Chief inspires respect, personifies dedication

  • Published
  • By Maj. Melissa Youderian
  • 341st Security Support Squadron commander
Later this month, the first flight chief I had as a second lieutenant retires after 28-plus years of honorable service.

The following is not necessarily an homage to Chief Wilson on the occasion of his retirement. Rather, the intention is to pay homage to all those Chiefs who entered the Air Force during the threat of the Cold War, hated to love working in Strategic Air Command, and, when found in small groups, still kick back and reminisce about the "good ol' days" of SAC.

As the names, faces and tactics of our enemy changed, these Chiefs were key in ensuring the Air Force as an organization kept ahead of such global changes. While their role at headquarters level was important, it was their impact at the squadron level that kept the Air Force moving ahead.

In four assignments since I first met Chief Wilson, I've noticed a few trends in Chiefs from that general year group.

First, those Chiefs are almost always greatly feared and greatly respected. Despite the fading away of brown shoe tactics, these chiefs changed tactics and are still able to instill fear with just a few spoken words. Such short, composed butt chewings can't help but inspire respect in their Airmen.

Second, those Chiefs truly care. They know their Airmen's names, families, career goals, etc. They attend all squadron, group and wing functions. They are involved in councils, advisory boards, community organizations, etc. They gladly come into work while on leave to make sure short-notice tasks get done. They don't do this for glory, they do it because they want their Airmen and squadron to succeed. They have internalized the fact the Air Force is a profession, not a job.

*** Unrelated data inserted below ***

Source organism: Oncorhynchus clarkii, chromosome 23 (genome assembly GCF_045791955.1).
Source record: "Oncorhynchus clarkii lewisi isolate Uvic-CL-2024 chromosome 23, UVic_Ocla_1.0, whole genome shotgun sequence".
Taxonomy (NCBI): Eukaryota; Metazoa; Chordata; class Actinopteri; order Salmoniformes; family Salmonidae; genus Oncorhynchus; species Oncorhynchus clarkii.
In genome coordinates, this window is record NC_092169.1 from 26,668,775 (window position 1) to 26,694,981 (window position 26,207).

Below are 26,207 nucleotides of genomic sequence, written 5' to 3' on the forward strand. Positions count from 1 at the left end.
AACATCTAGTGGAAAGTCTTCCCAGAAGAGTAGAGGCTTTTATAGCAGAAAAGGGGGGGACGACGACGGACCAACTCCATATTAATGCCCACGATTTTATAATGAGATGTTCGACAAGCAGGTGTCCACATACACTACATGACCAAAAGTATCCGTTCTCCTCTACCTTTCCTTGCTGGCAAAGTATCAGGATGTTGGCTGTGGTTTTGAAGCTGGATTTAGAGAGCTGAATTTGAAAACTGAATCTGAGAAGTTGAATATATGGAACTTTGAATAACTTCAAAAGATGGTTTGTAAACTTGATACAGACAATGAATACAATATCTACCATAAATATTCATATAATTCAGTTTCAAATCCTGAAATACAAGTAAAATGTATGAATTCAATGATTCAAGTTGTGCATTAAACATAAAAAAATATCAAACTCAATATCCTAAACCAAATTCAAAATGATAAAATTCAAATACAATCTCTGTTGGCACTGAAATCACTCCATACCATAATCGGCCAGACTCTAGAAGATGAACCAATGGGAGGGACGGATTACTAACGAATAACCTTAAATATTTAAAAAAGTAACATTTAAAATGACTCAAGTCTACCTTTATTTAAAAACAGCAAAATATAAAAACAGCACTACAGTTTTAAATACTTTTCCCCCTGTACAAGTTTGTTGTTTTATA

Finally, these Chiefs know how to survive hard times. I don't mean personal survival, rather, they know what it takes to get their Airmen and squadrons through budget crises, personnel cuts, re-organizations, etc. As we cycle through these current tough times, we consult with our Chiefs. We go to them to seek to understand the patience it takes to commit to supporting these changes despite personal feelings and preferences. They help us to understand, that despite our growing pains (or more appropriately our "shrinking pains"), we will never regret our time as part of this profession.

So thank you, Chief Wilson. And thank you to all the others who, like you, dedicated so much of their life to this profession.

(Editor's Note: Chief Master Sgt. Larry Wilson is the 341st Security Forces Group Superintendent. He will retire from the Air Force May 16 in a ceremony scheduled for 10 a.m. at the Grizzly Bend Club.)